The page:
So when I first made these easy Halloween poison apples last year, two of the kids looked at them ever so suspiciously. I was just cranky enough that day to have ACTUALLY poisoned them. I still laugh about this. All these really are our black candy apples, a recipe that is easy and a fun treat for Halloween.
Now don't get me wrong, do I think kids have enough sugar on Halloween? Of course they do! But these are great for a Halloween party, something that adults will love and something to do with the bushel of apples you pick every fall.
Is a candy apple the same as a caramel apple?
Candy apples are not the same as caramel apples. Caramel apples are literally apple dipped in runny caramel, and they are not an easy recipe if you ask me. The caramel always runs all over when I make them from scratch. I prefer to purchase caramel apples from the store where the chemically enhanced, and still tasty AF caramel magically never drips off.
They are delicious, chewy and buttery, but definitely not the same recipe as a candy apple. Caramel apples are also often covered in nuts or sprinkles or some other kind of candy m&m's I have seen before).
What is a candy apple?
Instead of soft caramel, these Halloween poison apples are dipped in a homemade hard candy coating. The candy coating adheres perfectly and is so shiny. For this easy Halloween poison apple recipe we color the hard candy coating jet black making a spooky treat!
The ingredients are most likely things you have on hand, as it is basically a boiled sugar recipe. I use black food coloring, but you can color these any color you like...blue or green would also make for a spooky Halloween treat! Here's what you'll need
- Corn syrup
What's the best apple for candy apples?
While you can use any apple you like, Granny Smith is by far the best choice for making these easy Halloween poison apples. They have a firm texture, and they are tart enough to be the perfect compliment to the super sweet hard candy coating.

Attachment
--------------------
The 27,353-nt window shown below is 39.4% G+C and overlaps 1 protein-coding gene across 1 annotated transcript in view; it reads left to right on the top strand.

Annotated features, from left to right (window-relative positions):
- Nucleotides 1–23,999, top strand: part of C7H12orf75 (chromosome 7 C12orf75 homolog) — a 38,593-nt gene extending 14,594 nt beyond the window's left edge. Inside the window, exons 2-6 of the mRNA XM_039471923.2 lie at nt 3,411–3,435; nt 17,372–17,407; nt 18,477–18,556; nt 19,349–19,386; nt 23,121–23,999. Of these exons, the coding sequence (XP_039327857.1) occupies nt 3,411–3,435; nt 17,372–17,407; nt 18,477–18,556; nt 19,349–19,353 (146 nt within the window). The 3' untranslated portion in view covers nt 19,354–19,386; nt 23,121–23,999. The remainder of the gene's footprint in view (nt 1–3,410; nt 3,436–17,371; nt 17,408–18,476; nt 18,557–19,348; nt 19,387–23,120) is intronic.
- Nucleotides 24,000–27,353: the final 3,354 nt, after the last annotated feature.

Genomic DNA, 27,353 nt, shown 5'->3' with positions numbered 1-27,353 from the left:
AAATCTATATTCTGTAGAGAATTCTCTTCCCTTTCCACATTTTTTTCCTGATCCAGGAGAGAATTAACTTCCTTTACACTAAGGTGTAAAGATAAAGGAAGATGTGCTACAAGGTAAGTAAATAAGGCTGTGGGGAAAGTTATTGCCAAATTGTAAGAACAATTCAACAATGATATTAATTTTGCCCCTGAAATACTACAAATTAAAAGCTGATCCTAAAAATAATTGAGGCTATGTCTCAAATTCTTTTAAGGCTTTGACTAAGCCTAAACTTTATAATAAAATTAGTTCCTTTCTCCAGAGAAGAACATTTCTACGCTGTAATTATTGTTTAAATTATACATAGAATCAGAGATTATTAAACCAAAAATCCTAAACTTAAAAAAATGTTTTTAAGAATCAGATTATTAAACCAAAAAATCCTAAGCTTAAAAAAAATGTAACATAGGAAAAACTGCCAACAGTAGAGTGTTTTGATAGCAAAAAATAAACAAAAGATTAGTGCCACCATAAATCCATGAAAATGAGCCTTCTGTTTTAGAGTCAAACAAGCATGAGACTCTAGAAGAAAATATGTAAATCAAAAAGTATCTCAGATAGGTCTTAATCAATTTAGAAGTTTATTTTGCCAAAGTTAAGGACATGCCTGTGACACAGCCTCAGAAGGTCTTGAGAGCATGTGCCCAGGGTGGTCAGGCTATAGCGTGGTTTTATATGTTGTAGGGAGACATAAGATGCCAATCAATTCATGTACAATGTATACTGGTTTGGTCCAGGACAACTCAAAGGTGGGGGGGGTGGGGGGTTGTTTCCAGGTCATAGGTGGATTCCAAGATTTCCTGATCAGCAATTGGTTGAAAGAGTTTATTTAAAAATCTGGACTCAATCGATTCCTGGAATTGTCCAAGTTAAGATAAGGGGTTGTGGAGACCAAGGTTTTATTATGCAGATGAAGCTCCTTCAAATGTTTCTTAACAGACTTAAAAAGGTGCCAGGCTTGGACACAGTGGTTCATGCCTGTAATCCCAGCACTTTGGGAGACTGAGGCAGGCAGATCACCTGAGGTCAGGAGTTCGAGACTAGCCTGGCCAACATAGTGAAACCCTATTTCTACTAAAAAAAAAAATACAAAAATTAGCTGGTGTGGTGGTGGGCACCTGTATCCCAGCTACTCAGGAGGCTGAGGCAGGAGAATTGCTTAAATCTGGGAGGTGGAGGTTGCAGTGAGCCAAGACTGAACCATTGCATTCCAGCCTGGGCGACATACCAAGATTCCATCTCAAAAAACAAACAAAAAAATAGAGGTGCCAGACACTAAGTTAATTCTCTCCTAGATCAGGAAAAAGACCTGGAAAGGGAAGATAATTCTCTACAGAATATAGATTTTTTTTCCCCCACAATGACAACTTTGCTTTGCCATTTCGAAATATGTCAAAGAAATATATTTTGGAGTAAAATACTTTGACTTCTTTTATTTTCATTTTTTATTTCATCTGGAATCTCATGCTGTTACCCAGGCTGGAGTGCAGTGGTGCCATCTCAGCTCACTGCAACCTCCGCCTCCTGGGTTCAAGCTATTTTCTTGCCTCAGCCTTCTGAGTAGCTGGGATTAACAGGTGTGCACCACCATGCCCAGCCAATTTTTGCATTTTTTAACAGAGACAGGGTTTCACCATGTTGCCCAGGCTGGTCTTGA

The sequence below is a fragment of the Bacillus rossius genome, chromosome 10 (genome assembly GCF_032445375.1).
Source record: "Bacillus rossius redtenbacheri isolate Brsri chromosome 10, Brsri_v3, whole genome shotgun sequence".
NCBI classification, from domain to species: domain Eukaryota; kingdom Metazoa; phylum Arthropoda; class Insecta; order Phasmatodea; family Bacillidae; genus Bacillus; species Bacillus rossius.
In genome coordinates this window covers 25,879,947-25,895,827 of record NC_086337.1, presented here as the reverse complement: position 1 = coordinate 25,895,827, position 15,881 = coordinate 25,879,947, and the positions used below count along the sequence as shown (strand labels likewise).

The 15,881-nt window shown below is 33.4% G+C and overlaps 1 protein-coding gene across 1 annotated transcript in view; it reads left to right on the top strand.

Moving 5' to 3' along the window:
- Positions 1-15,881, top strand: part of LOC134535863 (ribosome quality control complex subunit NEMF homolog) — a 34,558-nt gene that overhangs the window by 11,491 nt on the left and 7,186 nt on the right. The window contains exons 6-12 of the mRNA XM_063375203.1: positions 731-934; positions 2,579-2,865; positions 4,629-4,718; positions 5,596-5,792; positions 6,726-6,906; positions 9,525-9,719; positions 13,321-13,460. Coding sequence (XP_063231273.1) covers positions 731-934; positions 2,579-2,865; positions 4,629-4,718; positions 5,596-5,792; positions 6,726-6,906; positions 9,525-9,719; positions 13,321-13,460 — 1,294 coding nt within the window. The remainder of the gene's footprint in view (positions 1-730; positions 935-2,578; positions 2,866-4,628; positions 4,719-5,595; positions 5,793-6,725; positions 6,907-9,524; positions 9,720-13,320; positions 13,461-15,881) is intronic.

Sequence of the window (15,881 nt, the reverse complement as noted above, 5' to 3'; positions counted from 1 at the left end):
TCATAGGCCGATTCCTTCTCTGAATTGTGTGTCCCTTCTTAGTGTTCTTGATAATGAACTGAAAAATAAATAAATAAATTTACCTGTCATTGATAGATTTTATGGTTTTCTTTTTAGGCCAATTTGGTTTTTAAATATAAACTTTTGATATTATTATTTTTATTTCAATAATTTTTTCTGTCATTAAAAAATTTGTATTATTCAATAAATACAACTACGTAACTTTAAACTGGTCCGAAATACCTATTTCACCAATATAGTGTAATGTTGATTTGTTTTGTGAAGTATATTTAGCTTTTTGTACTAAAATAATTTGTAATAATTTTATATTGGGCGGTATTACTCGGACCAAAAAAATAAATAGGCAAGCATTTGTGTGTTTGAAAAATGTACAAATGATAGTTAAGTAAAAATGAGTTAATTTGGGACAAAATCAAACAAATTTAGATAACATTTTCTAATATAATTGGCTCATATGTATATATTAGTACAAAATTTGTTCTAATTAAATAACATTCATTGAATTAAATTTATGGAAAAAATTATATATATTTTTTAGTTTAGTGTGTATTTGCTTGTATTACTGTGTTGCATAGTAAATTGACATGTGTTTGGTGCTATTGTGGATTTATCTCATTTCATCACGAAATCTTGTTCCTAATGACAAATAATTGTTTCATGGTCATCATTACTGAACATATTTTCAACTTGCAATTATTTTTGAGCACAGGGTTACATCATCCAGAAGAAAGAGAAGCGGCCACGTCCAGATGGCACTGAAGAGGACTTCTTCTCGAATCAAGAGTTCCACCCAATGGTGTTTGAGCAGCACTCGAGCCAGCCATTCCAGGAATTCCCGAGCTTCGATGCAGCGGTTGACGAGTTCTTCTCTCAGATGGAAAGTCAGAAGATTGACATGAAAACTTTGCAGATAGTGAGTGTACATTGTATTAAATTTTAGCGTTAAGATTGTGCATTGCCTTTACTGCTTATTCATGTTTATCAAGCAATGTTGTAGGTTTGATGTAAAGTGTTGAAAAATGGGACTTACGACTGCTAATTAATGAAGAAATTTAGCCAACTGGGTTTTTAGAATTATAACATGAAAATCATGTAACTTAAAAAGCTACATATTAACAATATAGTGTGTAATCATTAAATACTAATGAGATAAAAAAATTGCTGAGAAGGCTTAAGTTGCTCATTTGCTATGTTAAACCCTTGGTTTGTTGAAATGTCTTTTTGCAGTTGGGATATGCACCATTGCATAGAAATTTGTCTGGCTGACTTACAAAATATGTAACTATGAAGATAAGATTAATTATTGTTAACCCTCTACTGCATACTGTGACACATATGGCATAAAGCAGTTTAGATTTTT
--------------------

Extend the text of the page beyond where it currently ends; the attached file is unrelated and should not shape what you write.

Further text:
Whatever apple you choose to make poison apples, make sure to choose a fresh, firm apple. Don't go with an overly-ripe apple, the stick won't hold and who wants to bite into a mealy apple?
While it isn't totally necessary, I highly recommend making these Halloween poison apples using a candy thermometer. Making a hard candy coating can be tricky and you really know it is ready by temperature. So try to buy or borrow a candy thermometer. I promise you will use it for other things. I use mine for oil temps for frying and for other candies that I have since learned how to make.
Tips for success
- Try real real hard to use organic apples. ONLY because they do not have any kind of coating on them which makes it significantly easier for the hard candy coating to stick.
- Wash and dry your apples. Seriously dry them...the key to success here is getting your burnt sugar to stick (nobody wants a runny poison apple) and you need dryness for this.
- Prep everything else ahead of time (have the stick in the apples, cookies sheet lined and greased etc.). The candy will go from softball phase to finished so much faster than you think.
- Always make sure to use parchment or foil and make sure to grease it.
- Food coloring is last and always when it is off the stove, it will bubble up and trust me, you do not want a bubbled over mess with black food coloring. This is the food coloring I like to use.
Cool these easy Halloween poison apples on the parchment while you get your best wicked witch costume on, and hand out this fun spooky treat! You'll be the hit of your family (or your neighborhood if your handing out this year neighbor friends).
- candy thermometer
- 12 small apples preferably organic - see above - washed well and dried even better
- 12 wooden candy apple sticks or dowels
- 1 ½ c. sugar
- ½ c. light corn syrup
- 1 tsp. black gel paste food coloring
- Line a baking sheet with parchment paper and spray with cooking spray.
- Place a candy thermometer in a medium saucepan and add sugar, ¾ cups water, and corn syrup. Place over medium heat; whisk until sugar is dissolved. Continue cooking WITHOUT STIRRING (I mean it, you will wreck it if you try to stir it - and you will badly want to stir it, just don't) until it reaches the hard-crack of 310 degrees F. Remove from stovetop and take out the thermometer carefully. Add the food coloring and swirl around in the pan to fully mix in the color. Dip, swipe and twirl the apples through the candy toffee, pull up and let the excess drip off (you can lightly shake it off), and place on greased baking sheet.
- Cool before serving.
Looking for something for adults to enjoy this halloween look no further than my apple cider bourbon cocktail